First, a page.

Is narrative grief counseling all about writing?

No. It’s about characterizing loss, restructuring meaning, bridging void, and re-authoring our experience. We do this by tending to our narrative. It can involve writing, sure. But oftentimes, it’s nothing more than you, the client, responding (verbally) to exploratory prompts from me, the psychologist. My experience is, though, that even the most stoic individual excels with the written exercises, simply due to the nature of the modality.

You really take only a few clients per week? Why?

Yes. I do this because I want to help my clients heal as quickly and thoroughly as possible. And this takes attentiveness and space. It necessitates that I stay fresh and inspired. If I carried, say, 25-35 clients a week—like your typical online site specializing in assembly line “therapy”—my healing skills, compassion, and enthusiasm would become diluted (How can they not?), resulting in a less effective experience for each client, including you. (Note: I’m no longer taking new clients.)

Do you really fire clients?

Sometimes, yes. If you aren’t willing to do the work, I have no interest in booking you. (Note: I’m no longer taking new clients.) 

Why do you charge the fees you do?

You can buy a Casio…or you can purchase a Movado…or you can invest in a Patek Philippe.

Do you take insurance?

No. (Note: I’m no longer taking new clients.) 

Do you really make house calls?

Yes. In certain KC neighborhoods. On certain days. For a certain fee. (Note: I’m no longer taking new clients.) 

Do you really offer “Walk & Talk” sessions?

I do. See above for areas. (Note: I’m no longer taking new clients.) 

Do you work with children?

I work with kids 12 years years of age and older. (Note: I’m no longer taking new clients.) 

Why workshops & retreats?

My companion, Emily, is a noted yoga & spiritual entrepreneur in Kansas City, where we both reside. I’ve watched with admiration, over the past several years, as she’s impacted the lives of so many people through her workshops and retreats. Eventually, I took note of what I have to offer. I compared it to what she offers. I found that my offerings translate well to her delivery model.

Why is your approach so powerful?

One, I belong to a school of psychology that doesn’t subscribe to the tired, and largely failing, traditional grief model of adjustment “stages.” This rebellion supercharges my work.

Two, my toolkit includes a unique and multi-layered mix of narrative, expressive arts, and memory reconsolidation techniques that allow for quick and thorough healing.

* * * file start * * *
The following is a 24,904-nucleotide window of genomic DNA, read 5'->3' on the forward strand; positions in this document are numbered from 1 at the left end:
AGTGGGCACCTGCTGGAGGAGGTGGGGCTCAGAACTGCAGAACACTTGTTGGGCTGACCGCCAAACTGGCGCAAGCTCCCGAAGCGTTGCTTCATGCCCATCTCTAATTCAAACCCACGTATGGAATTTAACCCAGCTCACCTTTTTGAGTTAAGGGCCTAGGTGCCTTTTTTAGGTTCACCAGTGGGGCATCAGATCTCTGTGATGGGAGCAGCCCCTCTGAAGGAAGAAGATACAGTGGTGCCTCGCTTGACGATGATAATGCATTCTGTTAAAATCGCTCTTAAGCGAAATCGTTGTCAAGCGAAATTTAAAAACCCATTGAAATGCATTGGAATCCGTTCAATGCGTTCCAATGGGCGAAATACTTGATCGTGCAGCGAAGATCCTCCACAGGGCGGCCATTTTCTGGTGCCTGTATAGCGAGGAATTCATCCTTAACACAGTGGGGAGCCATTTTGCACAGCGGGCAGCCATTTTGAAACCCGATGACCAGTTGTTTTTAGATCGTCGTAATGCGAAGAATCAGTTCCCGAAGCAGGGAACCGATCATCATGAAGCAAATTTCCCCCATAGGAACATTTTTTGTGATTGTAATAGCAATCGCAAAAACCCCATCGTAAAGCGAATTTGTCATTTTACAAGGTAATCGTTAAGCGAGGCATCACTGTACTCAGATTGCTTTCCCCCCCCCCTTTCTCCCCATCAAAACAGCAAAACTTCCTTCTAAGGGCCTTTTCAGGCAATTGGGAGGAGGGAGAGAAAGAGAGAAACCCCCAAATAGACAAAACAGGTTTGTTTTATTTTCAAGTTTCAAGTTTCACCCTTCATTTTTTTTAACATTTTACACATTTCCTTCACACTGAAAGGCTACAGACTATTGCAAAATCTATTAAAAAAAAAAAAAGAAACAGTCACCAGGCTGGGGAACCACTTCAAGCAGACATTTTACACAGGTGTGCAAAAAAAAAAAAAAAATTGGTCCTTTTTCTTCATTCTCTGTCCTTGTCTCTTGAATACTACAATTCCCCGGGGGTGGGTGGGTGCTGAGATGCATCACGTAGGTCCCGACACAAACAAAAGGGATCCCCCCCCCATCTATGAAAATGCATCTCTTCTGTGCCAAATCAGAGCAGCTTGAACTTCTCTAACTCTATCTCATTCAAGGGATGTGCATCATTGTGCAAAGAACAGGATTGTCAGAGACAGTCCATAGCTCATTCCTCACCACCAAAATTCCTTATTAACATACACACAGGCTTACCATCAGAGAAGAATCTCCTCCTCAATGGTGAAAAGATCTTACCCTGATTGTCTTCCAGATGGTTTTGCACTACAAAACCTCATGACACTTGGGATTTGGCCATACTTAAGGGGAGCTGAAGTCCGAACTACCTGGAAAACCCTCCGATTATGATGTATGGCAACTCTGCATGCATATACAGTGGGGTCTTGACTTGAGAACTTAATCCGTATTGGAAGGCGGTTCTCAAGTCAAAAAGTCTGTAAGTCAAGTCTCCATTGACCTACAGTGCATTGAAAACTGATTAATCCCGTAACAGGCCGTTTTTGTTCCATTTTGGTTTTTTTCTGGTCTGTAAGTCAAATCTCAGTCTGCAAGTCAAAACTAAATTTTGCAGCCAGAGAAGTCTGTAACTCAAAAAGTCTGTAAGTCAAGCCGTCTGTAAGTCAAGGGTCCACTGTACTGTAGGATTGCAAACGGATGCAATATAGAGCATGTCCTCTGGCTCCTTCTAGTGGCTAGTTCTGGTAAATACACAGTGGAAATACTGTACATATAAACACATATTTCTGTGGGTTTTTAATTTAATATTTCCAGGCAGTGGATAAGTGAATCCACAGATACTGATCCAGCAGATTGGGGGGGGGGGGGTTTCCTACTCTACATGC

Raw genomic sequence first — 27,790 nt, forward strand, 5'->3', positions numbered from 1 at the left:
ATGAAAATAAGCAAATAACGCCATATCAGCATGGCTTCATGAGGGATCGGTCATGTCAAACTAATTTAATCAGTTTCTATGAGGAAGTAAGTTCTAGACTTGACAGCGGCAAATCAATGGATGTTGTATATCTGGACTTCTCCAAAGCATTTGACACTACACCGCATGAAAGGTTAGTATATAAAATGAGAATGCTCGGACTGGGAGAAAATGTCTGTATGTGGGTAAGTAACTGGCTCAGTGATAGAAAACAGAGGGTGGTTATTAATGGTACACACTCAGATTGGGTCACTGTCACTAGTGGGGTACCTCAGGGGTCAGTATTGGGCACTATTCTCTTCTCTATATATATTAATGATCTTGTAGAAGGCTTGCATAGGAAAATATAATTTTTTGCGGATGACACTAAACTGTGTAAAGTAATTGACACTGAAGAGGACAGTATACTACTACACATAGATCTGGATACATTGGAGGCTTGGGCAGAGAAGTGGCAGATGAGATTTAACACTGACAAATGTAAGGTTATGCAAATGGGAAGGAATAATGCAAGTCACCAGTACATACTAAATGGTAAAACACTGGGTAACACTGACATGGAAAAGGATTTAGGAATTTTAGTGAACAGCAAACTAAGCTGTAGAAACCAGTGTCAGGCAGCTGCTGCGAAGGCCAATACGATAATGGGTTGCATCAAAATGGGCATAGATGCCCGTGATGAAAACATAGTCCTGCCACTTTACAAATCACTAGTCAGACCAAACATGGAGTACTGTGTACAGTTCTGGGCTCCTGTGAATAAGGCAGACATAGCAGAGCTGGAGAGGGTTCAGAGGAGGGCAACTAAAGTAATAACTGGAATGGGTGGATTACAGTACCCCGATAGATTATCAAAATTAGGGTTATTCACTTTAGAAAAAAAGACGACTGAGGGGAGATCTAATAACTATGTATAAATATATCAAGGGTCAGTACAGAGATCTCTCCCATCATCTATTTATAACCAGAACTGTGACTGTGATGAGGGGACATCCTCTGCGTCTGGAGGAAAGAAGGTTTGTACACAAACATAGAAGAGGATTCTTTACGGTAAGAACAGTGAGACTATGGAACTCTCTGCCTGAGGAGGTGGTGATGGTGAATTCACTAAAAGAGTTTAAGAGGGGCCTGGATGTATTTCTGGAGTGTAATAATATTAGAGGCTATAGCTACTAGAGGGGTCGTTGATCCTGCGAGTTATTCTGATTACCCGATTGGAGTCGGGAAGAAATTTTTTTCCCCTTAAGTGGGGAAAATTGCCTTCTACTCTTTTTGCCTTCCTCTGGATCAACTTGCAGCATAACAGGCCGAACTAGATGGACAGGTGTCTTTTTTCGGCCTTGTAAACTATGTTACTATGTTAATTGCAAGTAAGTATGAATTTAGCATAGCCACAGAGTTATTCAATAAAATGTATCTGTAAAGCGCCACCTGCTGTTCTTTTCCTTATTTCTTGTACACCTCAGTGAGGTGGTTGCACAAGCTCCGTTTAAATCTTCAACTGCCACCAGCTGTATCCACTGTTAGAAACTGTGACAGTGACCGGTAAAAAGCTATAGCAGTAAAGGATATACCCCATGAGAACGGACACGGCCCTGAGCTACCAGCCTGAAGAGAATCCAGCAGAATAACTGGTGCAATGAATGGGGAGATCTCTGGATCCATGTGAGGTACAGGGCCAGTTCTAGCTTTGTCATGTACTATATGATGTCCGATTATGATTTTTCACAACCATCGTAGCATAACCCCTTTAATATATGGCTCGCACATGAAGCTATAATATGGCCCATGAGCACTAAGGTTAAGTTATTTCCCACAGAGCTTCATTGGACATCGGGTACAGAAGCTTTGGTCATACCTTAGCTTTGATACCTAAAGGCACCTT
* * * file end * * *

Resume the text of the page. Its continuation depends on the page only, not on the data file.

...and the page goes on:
Why is your specialty death-grief? Sounds kind of morbid?

On the contrary. Plain and simple, grief is love. And love is our reason for being. In fact, everything else can be explained away as part of the pointless “born to die” journey…except love. And as a die-hard romantic, I see the beauty in all grief—the power, the purpose, the passion, the poetry.

Why pet loss?

One, I’m a lifelong animal lover. And two, because pet loss grief can hurt just as much, or sometimes more, than losing a human loved one….and that causes issues with mental wellness…and I’m a mental health professional…and…well…you get the idea.

Why disenfranchised grief?

Honestly…because it hurts my heart to witness someone in terrible pain over a loss that’s not allowed to properly express that grief. It doesn’t matter if that loss was by way of suicide, overdose, AIDS, dementia…or if it was a high school sweetheart, a mentor, a coach, a client…I find it unacceptable when society stifles those cries.

And if I can help…which I can…I’ll do so.

What’s your experience with death-grief?

Well, I’ve lost a mother, a father, several cousins, five aunts, seven uncles, all my grandparents, a close friend, a lover, and a mentor.

I’ve lost these loved ones to anticipatory death (dementia, terminal illness), traumatic death (accident, aneurysm, and murder), and via disenfranchised means (suicide).

I’ve also lost several companion animals in my lifetime, including four of my own, with two recent losses (Moose & Izzy) being just seven months apart, and sandwiching the loss of my mother.

It should be noted, as well, that from November 2006 to May 2011—after losing two close loved ones to sudden deaths just 87 days apart—I endured a vicious cycle of prolonged grief…

Which, literally, almost killed me.

Simply put: I’ve paid a visit to almost every stop along the grief & mourning thoroughfare.

What are your best traits as a therapist?

From what I’ve gathered by way of clients, friends, and others, my best traits as a therapist are (in no particular order)…one, empathy. I’m blessed to have inherited my (registered nurse) mom’s ability to walk in another’s shoes. Two, intuition; I can just sense things in others—how they hurt, what they need, where they’re coming from. Three, my grasp of the techniques I use to help others heal. And four, I have been labeled, on several occasions, as “one of the world’s great listeners.” 🙂 (Note: I’m no longer taking new clients.) 

How would you characterize yourself as a therapist?

As your 3C: counselor; coach; and confidant. (Note: I’m no longer taking new clients.)